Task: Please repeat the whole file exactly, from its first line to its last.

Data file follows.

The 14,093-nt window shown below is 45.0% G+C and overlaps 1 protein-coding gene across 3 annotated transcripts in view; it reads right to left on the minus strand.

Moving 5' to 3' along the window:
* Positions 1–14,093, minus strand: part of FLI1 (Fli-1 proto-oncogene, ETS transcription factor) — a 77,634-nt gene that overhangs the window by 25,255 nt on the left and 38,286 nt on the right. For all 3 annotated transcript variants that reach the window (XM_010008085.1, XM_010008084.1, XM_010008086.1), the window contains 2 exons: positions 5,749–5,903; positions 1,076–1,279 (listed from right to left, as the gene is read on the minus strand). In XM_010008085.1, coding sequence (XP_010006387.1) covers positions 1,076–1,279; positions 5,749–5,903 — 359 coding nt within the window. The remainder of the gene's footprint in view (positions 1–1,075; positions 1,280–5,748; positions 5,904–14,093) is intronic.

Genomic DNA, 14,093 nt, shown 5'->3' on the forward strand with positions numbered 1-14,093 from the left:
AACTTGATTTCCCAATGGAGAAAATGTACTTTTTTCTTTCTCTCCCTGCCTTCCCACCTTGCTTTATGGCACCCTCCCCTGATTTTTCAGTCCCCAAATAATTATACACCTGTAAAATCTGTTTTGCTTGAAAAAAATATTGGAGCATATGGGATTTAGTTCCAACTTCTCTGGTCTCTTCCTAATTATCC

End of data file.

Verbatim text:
The 14,093-nt window shown below is 45.0% G+C and overlaps 1 protein-coding gene across 3 annotated transcripts in view; it reads right to left on the minus strand.

Moving 5' to 3' along the window:
* Positions 1–14,093, minus strand: part of FLI1 (Fli-1 proto-oncogene, ETS transcription factor) — a 77,634-nt gene that overhangs the window by 25,255 nt on the left and 38,286 nt on the right. For all 3 annotated transcript variants that reach the window (XM_010008085.1, XM_010008084.1, XM_010008086.1), the window contains 2 exons: positions 5,749–5,903; positions 1,076–1,279 (listed from right to left, as the gene is read on the minus strand). In XM_010008085.1, coding sequence (XP_010006387.1) covers positions 1,076–1,279; positions 5,749–5,903 — 359 coding nt within the window. The remainder of the gene's footprint in view (positions 1–1,075; positions 1,280–5,748; positions 5,904–14,093) is intronic.

Genomic DNA, 14,093 nt, shown 5'->3' on the forward strand with positions numbered 1-14,093 from the left:
AACTTGATTTCCCAATGGAGAAAATGTACTTTTTTCTTTCTCTCCCTGCCTTCCCACCTTGCTTTATGGCACCCTCCCCTGATTTTTCAGTCCCCAAATAATTATACACCTGTAAAATCTGTTTTGCTTGAAAAAAATATTGGAGCATATGGGATTTAGTTCCAACTTCTCTGGTCTCTTCCTAATTATCC